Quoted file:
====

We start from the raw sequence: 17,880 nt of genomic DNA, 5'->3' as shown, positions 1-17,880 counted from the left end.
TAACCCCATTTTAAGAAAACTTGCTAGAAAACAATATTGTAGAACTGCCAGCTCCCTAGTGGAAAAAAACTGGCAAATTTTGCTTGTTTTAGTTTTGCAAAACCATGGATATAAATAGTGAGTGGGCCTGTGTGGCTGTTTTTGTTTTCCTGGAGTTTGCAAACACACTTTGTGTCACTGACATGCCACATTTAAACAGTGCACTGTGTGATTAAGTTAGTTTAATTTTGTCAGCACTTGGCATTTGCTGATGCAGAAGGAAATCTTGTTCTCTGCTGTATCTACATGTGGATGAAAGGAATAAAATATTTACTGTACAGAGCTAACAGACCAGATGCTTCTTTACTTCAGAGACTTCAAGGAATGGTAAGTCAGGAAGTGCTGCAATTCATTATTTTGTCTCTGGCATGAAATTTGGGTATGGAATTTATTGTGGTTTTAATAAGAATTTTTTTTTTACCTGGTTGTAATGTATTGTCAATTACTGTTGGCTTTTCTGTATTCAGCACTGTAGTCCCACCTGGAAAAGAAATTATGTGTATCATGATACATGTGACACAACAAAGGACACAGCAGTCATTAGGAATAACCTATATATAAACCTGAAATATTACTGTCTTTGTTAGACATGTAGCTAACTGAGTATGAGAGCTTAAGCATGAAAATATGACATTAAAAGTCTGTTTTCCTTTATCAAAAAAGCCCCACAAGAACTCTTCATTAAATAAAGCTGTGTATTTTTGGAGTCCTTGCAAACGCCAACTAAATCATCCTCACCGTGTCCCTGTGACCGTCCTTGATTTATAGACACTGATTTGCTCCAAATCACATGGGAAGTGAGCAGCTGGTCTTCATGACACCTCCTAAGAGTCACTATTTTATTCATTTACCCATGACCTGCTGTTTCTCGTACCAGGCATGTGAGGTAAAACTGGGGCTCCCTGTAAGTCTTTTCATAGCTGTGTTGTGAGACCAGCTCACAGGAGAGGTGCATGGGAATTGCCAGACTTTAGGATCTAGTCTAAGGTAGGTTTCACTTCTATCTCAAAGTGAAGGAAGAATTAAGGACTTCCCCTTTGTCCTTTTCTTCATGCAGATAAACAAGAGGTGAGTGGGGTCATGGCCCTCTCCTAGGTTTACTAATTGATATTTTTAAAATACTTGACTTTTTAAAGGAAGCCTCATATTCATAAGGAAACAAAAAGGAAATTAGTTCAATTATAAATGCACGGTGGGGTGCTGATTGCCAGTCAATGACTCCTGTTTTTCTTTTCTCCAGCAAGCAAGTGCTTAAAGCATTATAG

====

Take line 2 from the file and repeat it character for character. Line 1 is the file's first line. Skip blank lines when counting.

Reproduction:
TAACCCCATTTTAAGAAAACTTGCTAGAAAACAATATTGTAGAACTGCCAGCTCCCTAGTGGAAAAAAACTGGCAAATTTTGCTTGTTTTAGTTTTGCAAAACCATGGATATAAATAGTGAGTGGGCCTGTGTGGCTGTTTTTGTTTTCCTGGAGTTTGCAAACACACTTTGTGTCACTGACATGCCACATTTAAACAGTGCACTGTGTGATTAAGTTAGTTTAATTTTGTCAGCACTTGGCATTTGCTGATGCAGAAGGAAATCTTGTTCTCTGCTGTATCTACATGTGGATGAAAGGAATAAAATATTTACTGTACAGAGCTAACAGACCAGATGCTTCTTTACTTCAGAGACTTCAAGGAATGGTAAGTCAGGAAGTGCTGCAATTCATTATTTTGTCTCTGGCATGAAATTTGGGTATGGAATTTATTGTGGTTTTAATAAGAATTTTTTTTTTACCTGGTTGTAATGTATTGTCAATTACTGTTGGCTTTTCTGTATTCAGCACTGTAGTCCCACCTGGAAAAGAAATTATGTGTATCATGATACATGTGACACAACAAAGGACACAGCAGTCATTAGGAATAACCTATATATAAACCTGAAATATTACTGTCTTTGTTAGACATGTAGCTAACTGAGTATGAGAGCTTAAGCATGAAAATATGACATTAAAAGTCTGTTTTCCTTTATCAAAAAAGCCCCACAAGAACTCTTCATTAAATAAAGCTGTGTATTTTTGGAGTCCTTGCAAACGCCAACTAAATCATCCTCACCGTGTCCCTGTGACCGTCCTTGATTTATAGACACTGATTTGCTCCAAATCACATGGGAAGTGAGCAGCTGGTCTTCATGACACCTCCTAAGAGTCACTATTTTATTCATTTACCCATGACCTGCTGTTTCTCGTACCAGGCATGTGAGGTAAAACTGGGGCTCCCTGTAAGTCTTTTCATAGCTGTGTTGTGAGACCAGCTCACAGGAGAGGTGCATGGGAATTGCCAGACTTTAGGATCTAGTCTAAGGTAGGTTTCACTTCTATCTCAAAGTGAAGGAAGAATTAAGGACTTCCCCTTTGTCCTTTTCTTCATGCAGATAAACAAGAGGTGAGTGGGGTCATGGCCCTCTCCTAGGTTTACTAATTGATATTTTTAAAATACTTGACTTTTTAAAGGAAGCCTCATATTCATAAGGAAACAAAAAGGAAATTAGTTCAATTATAAATGCACGGTGGGGTGCTGATTGCCAGTCAATGACTCCTGTTTTTCTTTTCTCCAGCAAGCAAGTGCTTAAAGCATTATAG